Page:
Healthcare interior design projects pose unique challenges for design teams. Many of the finishes chosen for a new, expanded or renovated healthcare facility are more than just passive elements that create a “look and feel” of a facility. They contribute to the core mission of the facility: Delivery of care to patients
It’s not that these spaces cannot be appealing. Examples abound of healthcare facilities striking in their beauty. The idea, though, is that healthcare interior designers must first prioritize design elements that promote patient care.
The unique factors design teams must consider for these projects are highlighted below.
For healthcare facilities, code compliance is not negotiable. The protection of patients, visitors and facility employees is paramount, so interior design initiatives must first address code compliance. No exceptions.
While any number of unique local codes or ordinances can impact interior design decisions, most healthcare facilities in the U.S. must comply with National Fire Protection Association codes. Those include NFPA 101 Life Safety Code and NFPA 99 Health Care Facilities Code.
Design teams must be aware of the authority having jurisdiction (AHJ) over a given project ahead of time. In some states, the state fire marshal is the AHJ. In large cities, local fire department personnel usually assume that role.
Teams should also know which editions of the codes are effective in a project’s jurisdiction. That’s because some jurisdictions don’t always enact new codes each time NFPA standards are updated.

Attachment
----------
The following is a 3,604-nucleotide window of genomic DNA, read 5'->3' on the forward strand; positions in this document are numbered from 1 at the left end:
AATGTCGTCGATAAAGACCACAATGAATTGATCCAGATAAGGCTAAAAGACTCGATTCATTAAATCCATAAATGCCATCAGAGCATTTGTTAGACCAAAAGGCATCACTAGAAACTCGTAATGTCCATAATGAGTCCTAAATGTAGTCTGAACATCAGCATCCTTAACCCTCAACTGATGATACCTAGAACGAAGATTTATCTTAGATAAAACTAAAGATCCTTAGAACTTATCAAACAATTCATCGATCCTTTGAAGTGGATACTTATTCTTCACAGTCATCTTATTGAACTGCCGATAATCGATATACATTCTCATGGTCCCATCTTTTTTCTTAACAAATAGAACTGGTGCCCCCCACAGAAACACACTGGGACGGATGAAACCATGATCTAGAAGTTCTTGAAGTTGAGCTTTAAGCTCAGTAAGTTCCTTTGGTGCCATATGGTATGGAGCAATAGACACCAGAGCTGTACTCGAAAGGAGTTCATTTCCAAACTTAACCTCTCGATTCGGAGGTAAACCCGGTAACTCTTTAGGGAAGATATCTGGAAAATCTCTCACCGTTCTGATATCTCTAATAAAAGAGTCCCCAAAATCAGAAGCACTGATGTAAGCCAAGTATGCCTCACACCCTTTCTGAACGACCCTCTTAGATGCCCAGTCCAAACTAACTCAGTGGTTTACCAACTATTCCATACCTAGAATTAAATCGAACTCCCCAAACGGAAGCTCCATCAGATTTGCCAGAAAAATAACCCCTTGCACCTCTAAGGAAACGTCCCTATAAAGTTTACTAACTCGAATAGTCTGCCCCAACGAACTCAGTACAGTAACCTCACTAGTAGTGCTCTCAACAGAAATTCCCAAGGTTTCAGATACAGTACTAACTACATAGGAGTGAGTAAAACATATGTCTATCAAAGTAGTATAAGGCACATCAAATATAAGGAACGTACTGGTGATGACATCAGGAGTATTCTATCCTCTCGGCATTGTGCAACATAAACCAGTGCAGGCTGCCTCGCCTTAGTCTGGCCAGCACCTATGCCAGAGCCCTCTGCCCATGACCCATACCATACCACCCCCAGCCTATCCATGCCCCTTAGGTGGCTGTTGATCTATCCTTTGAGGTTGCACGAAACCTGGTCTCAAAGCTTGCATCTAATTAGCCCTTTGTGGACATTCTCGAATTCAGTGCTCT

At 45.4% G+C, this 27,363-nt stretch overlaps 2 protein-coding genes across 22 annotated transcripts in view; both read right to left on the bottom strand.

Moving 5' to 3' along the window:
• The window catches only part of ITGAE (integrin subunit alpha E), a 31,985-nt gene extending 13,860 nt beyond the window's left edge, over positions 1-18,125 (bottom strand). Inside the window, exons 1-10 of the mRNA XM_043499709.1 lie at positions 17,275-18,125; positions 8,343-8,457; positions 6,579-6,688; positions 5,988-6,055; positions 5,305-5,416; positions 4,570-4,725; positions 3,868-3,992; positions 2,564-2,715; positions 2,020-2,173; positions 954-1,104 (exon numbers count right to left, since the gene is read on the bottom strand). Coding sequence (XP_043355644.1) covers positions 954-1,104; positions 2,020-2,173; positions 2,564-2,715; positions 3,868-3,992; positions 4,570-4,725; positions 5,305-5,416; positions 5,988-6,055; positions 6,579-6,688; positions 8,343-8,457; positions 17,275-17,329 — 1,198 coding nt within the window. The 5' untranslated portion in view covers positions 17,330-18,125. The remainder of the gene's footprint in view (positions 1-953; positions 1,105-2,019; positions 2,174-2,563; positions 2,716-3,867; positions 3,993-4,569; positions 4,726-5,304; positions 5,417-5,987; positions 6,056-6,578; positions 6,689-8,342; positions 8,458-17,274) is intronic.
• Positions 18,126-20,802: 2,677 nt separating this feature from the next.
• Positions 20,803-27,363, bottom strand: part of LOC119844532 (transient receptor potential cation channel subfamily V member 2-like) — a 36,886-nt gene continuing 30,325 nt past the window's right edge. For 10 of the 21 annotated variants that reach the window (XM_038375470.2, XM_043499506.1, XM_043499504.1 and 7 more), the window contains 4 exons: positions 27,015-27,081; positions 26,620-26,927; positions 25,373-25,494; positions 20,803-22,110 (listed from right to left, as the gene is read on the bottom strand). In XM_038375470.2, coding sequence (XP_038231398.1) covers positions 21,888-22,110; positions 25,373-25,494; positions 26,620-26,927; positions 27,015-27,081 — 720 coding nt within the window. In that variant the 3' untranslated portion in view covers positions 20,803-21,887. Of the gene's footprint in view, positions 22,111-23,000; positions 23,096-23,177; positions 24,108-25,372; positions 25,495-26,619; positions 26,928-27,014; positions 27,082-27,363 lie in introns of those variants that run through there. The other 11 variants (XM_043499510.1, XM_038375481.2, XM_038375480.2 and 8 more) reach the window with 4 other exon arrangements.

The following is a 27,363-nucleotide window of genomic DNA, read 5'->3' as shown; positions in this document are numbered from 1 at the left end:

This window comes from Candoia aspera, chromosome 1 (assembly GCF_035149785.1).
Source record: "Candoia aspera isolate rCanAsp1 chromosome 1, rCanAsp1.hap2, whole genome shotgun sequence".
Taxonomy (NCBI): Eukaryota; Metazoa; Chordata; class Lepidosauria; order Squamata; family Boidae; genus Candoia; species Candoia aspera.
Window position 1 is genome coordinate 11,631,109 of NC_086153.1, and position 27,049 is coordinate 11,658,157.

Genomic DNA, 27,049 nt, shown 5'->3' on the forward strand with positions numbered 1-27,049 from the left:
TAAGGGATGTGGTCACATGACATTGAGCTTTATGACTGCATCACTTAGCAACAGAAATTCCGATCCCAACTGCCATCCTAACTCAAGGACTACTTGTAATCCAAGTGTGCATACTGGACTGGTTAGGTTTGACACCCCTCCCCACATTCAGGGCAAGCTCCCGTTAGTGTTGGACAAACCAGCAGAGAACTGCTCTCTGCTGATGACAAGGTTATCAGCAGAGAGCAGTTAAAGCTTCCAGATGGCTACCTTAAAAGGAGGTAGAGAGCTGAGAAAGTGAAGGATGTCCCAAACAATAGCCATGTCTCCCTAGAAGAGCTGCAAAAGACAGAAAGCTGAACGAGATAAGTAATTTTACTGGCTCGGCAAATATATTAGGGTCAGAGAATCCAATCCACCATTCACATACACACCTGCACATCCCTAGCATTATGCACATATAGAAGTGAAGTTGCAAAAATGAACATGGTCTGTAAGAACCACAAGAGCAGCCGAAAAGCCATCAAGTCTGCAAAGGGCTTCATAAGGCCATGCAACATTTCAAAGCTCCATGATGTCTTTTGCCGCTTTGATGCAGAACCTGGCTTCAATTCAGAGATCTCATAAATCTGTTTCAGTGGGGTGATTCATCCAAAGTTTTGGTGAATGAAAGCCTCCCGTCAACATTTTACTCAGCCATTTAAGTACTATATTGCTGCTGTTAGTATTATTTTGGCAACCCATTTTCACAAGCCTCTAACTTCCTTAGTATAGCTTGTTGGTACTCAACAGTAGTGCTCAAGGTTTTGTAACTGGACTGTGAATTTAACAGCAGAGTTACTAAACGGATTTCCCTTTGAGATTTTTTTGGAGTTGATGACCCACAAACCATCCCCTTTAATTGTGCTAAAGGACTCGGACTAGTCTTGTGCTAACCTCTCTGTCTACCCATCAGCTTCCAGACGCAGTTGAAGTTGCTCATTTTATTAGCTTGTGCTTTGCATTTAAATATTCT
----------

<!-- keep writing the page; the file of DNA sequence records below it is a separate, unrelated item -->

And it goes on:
One of the key benefits of choosing Design-Build for your healthcare construction project is improved information sharing among teams. Interior designers stay in close contact with project managers and have a running start as they ensure all applicable local rules are followed.
Picture a 1950s-era hospital. With that image in mind, it’s no wonder generations of patients avoided healthcare facilities to the point of skipping doctor visits.
Now, picture a modern facility. With ample natural light, soft colors, garden and water features and an inviting look and feel, some don’t even look like hospitals at all.
Modern healthcare interiors are created on the premise of evidence-based design, or the use of credible research to influence built environments so that patient outcomes improve. The research becomes more and more convincing all the time. It isn’t just medicine that makes you feel better.
The principle of healing architecture has arisen from research assessing how patient outcomes improve when certain design choices are made. Consider these findings:
An experiment conducted by neuropsychiatric providers in Italy found that patients suffering from bipolar disorder spent an average of four fewer days in the hospital when they were assigned east-facing rooms that captured morning sunlight.